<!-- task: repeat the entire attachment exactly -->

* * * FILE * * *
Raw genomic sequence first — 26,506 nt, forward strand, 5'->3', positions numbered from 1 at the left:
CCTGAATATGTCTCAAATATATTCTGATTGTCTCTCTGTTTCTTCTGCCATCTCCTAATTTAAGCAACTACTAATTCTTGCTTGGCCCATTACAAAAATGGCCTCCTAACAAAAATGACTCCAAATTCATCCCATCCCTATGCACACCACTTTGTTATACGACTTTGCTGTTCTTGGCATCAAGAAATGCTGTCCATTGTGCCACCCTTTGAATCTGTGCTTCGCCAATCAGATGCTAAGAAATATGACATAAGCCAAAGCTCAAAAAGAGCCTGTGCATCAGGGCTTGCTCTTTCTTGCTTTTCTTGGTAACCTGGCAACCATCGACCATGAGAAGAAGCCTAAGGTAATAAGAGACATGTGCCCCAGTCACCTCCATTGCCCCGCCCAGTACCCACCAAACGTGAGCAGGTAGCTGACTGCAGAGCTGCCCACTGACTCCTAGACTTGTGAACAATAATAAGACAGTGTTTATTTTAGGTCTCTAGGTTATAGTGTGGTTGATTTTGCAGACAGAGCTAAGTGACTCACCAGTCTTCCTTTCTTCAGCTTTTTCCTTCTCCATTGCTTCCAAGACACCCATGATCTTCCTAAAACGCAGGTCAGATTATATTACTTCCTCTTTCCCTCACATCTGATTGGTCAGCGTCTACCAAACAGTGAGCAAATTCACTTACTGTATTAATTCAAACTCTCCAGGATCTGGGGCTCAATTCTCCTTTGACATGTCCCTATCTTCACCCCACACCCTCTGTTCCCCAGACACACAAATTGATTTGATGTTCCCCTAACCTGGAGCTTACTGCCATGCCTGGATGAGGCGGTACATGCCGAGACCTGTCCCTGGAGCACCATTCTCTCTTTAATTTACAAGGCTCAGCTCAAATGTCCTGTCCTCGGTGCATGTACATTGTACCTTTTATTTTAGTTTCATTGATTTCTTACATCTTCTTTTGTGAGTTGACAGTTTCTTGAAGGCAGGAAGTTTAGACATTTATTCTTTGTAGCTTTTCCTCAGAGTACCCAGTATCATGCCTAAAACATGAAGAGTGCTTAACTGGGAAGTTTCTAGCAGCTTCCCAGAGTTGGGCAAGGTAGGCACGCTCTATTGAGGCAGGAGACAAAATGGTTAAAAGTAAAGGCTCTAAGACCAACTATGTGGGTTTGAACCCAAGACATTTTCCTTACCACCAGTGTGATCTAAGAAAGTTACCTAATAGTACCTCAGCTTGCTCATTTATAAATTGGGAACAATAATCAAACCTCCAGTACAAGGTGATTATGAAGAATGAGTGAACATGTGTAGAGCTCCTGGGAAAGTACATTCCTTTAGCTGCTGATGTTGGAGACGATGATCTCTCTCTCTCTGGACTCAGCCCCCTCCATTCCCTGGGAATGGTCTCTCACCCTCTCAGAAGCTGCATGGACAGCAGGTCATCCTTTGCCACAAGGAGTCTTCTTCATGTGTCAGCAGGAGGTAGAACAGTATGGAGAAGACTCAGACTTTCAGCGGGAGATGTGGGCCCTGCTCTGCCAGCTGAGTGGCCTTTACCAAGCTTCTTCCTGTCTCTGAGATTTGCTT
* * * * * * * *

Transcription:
Raw genomic sequence first — 26,506 nt, forward strand, 5'->3', positions numbered from 1 at the left:
CCTGAATATGTCTCAAATATATTCTGATTGTCTCTCTGTTTCTTCTGCCATCTCCTAATTTAAGCAACTACTAATTCTTGCTTGGCCCATTACAAAAATGGCCTCCTAACAAAAATGACTCCAAATTCATCCCATCCCTATGCACACCACTTTGTTATACGACTTTGCTGTTCTTGGCATCAAGAAATGCTGTCCATTGTGCCACCCTTTGAATCTGTGCTTCGCCAATCAGATGCTAAGAAATATGACATAAGCCAAAGCTCAAAAAGAGCCTGTGCATCAGGGCTTGCTCTTTCTTGCTTTTCTTGGTAACCTGGCAACCATCGACCATGAGAAGAAGCCTAAGGTAATAAGAGACATGTGCCCCAGTCACCTCCATTGCCCCGCCCAGTACCCACCAAACGTGAGCAGGTAGCTGACTGCAGAGCTGCCCACTGACTCCTAGACTTGTGAACAATAATAAGACAGTGTTTATTTTAGGTCTCTAGGTTATAGTGTGGTTGATTTTGCAGACAGAGCTAAGTGACTCACCAGTCTTCCTTTCTTCAGCTTTTTCCTTCTCCATTGCTTCCAAGACACCCATGATCTTCCTAAAACGCAGGTCAGATTATATTACTTCCTCTTTCCCTCACATCTGATTGGTCAGCGTCTACCAAACAGTGAGCAAATTCACTTACTGTATTAATTCAAACTCTCCAGGATCTGGGGCTCAATTCTCCTTTGACATGTCCCTATCTTCACCCCACACCCTCTGTTCCCCAGACACACAAATTGATTTGATGTTCCCCTAACCTGGAGCTTACTGCCATGCCTGGATGAGGCGGTACATGCCGAGACCTGTCCCTGGAGCACCATTCTCTCTTTAATTTACAAGGCTCAGCTCAAATGTCCTGTCCTCGGTGCATGTACATTGTACCTTTTATTTTAGTTTCATTGATTTCTTACATCTTCTTTTGTGAGTTGACAGTTTCTTGAAGGCAGGAAGTTTAGACATTTATTCTTTGTAGCTTTTCCTCAGAGTACCCAGTATCATGCCTAAAACATGAAGAGTGCTTAACTGGGAAGTTTCTAGCAGCTTCCCAGAGTTGGGCAAGGTAGGCACGCTCTATTGAGGCAGGAGACAAAATGGTTAAAAGTAAAGGCTCTAAGACCAACTATGTGGGTTTGAACCCAAGACATTTTCCTTACCACCAGTGTGATCTAAGAAAGTTACCTAATAGTACCTCAGCTTGCTCATTTATAAATTGGGAACAATAATCAAACCTCCAGTACAAGGTGATTATGAAGAATGAGTGAACATGTGTAGAGCTCCTGGGAAAGTACATTCCTTTAGCTGCTGATGTTGGAGACGATGATCTCTCTCTCTCTGGACTCAGCCCCCTCCATTCCCTGGGAATGGTCTCTCACCCTCTCAGAAGCTGCATGGACAGCAGGTCATCCTTTGCCACAAGGAGTCTTCTTCATGTGTCAGCAGGAGGTAGAACAGTATGGAGAAGACTCAGACTTTCAGCGGGAGATGTGGGCCCTGCTCTGCCAGCTGAGTGGCCTTTACCAAGCTTCTTCCTGTCTCTGAGATTTGCTT